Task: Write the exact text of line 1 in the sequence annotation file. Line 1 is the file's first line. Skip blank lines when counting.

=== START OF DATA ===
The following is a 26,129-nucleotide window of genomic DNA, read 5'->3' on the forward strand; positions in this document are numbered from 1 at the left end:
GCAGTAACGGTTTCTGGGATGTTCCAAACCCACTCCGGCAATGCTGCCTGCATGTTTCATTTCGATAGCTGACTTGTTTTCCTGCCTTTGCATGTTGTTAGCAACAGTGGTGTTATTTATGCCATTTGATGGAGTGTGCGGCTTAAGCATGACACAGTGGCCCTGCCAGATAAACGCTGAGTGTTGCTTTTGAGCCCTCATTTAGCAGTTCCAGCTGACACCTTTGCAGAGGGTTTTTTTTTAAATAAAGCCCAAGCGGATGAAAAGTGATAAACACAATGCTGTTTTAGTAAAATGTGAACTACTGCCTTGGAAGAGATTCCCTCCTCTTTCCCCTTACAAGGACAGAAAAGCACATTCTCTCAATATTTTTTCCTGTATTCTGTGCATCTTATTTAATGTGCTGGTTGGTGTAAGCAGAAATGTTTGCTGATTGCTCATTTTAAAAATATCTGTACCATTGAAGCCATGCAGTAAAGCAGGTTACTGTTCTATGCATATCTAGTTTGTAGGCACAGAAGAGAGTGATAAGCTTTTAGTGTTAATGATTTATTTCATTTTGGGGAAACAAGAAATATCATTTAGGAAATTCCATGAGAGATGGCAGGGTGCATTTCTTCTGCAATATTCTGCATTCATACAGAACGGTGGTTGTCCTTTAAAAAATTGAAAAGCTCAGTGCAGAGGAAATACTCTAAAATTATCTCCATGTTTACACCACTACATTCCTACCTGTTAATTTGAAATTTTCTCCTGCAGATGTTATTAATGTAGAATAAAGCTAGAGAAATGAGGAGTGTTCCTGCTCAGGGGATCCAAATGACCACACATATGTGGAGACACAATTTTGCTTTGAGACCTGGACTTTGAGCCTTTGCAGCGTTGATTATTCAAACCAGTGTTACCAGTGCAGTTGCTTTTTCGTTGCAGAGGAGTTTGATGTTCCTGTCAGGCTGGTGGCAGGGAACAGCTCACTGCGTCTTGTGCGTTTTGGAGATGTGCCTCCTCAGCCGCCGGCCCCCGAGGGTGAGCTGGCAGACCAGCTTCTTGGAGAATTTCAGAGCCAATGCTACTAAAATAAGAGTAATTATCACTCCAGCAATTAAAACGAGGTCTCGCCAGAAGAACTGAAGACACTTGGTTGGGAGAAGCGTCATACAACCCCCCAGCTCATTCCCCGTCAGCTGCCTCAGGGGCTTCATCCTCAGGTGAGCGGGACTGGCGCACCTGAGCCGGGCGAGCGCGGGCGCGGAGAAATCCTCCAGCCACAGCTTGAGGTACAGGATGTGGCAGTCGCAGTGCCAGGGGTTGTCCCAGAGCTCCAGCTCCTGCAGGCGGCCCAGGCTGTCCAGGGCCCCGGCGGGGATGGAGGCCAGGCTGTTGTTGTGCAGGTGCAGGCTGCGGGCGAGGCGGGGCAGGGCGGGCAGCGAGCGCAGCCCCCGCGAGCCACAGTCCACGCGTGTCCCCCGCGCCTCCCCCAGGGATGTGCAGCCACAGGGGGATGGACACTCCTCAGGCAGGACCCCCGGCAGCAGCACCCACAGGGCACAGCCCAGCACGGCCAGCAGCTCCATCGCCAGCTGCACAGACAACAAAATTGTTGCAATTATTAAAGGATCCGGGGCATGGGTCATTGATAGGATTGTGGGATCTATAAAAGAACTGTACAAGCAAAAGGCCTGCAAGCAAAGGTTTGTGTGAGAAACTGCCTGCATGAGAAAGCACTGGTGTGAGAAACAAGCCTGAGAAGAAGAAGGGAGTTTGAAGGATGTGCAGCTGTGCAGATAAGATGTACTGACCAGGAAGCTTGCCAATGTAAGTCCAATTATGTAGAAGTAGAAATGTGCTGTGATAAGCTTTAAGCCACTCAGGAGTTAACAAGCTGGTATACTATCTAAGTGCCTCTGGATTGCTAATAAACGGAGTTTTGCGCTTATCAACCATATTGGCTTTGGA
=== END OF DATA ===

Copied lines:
The following is a 26,129-nucleotide window of genomic DNA, read 5'->3' on the forward strand; positions in this document are numbered from 1 at the left end: